What is ulcerative colitis?
Ulcerative colitis, commonly called colitis, is an inflammatory bowel disease (IBD) in which the inner lining of the large intestine (colon or bowel) and rectum become inflamed. Inflammation usually begins in the rectum and lower (sigmoid) intestine and spreads upward to the entire colon.
Colitis rarely affects the small intestine, except for the lower section, the ileum. The inflammation causes diarrhea, or frequent emptying of the colon. As cells on the surface of the lining of the colon die and slough off, ulcers (open sores) form and may cause the discharge of pus and mucus, in addition to bleeding.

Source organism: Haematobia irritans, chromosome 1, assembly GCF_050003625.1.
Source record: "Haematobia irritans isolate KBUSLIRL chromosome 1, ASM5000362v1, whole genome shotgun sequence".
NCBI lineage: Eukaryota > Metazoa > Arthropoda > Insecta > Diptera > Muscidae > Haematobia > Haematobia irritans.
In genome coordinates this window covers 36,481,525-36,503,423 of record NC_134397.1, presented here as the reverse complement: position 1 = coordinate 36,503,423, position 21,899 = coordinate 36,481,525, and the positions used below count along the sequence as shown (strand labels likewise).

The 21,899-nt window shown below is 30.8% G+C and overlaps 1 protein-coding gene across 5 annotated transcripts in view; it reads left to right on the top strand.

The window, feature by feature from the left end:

Although children and older people sometimes develop colitis, it most often starts between the ages of 15 and 30. It affects males and females equally and appears to run in some families. Colitis requires long-term medical care. There may be remissions—periods when the symptoms go away—that last for months or even years. However, symptoms eventually return. If only the rectum and lower colon are involved, the risk of cancer is not higher than normal. However, the risk of colon cancer is greater than normal in patients with widespread ulcerative colitis.
St. Joseph's Medical Center in Stockton can help you learn more about ulcerative colitis
To find a doctor specializing in ulcerative colitis and other gastrointestinal disorders, or to find a primary care physician (PCP), please use our Find A Doctor tool or call (209) 645-8275.